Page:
Canadians Challenge Fish-Farming Rules

     VANCOUVER, B.C. (CN) – The Canadian government is unconstitutionally passing the buck on fisheries and aquaculture regulations to the British Columbia government, whose policies have failed to protect vulnerable wild salmon stocks, environmentalists and fishermen claim in B.C. Supreme Court.




     Led by marine biologist Alexandra Morton, a longtime critic of fish farming in the Broughton Archipelago, the petitioners claim that sections of the Fisheries Act and Farm Practices Protection Act exceed the authority of the B.C. government. The petitioners want pending fish farm license applications and expansion plans halted.
     Fish farming, the petition states, threatens wild salmon stocks by allowing non-native Atlantic salmon to escape, which increases “the presence and risk associated with parasites and disease, in particular, a dramatic increase in the prevalence of sea lice in the marine environment.”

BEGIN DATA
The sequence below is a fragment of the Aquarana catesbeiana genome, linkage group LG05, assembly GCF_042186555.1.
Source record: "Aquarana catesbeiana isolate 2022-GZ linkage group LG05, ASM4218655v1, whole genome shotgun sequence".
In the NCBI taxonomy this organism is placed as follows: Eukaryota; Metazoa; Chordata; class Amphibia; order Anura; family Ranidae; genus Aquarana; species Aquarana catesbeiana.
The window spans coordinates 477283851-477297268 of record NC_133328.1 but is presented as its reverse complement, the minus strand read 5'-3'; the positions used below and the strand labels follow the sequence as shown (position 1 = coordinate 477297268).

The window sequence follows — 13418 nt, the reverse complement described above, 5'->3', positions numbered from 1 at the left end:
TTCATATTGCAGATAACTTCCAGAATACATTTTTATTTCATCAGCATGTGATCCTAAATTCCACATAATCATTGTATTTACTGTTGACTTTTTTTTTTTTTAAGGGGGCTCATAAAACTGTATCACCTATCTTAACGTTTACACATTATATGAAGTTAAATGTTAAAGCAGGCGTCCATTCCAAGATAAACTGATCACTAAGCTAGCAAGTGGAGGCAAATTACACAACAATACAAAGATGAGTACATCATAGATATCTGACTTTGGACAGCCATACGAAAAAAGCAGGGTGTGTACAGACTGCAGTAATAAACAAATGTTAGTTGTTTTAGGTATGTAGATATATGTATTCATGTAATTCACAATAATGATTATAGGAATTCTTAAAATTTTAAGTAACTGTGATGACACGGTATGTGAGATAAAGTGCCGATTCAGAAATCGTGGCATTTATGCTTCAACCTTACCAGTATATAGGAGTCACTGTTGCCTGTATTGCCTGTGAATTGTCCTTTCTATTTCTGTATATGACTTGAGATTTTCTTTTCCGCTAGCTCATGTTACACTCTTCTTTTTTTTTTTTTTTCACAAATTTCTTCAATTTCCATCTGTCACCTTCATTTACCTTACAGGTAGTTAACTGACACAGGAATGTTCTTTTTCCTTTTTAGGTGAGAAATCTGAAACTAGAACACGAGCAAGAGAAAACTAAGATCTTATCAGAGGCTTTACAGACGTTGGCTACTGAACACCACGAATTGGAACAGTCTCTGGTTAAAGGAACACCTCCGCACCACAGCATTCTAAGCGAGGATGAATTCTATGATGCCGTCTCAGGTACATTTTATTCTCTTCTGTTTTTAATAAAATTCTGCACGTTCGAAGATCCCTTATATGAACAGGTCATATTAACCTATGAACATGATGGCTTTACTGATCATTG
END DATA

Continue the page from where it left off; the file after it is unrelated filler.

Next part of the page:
The farms also produce “significant amounts of biological and chemical (and in some cases toxic) waste,” the complaint states.
     The petitioners include the Pacific Coast Wild Salmon Society, the Wilderness Tourism Association, the Southern Area Gillnetters Association and the Fishing Vessel Owners Association of British Columbia. They are represented by Gregory McDade and Lisa Glowacki with Ratcliff & Co.
     Respondents include the Minister of Agriculture and Lands, the Attorney General of British Columbia and Marine Harvest Canada.

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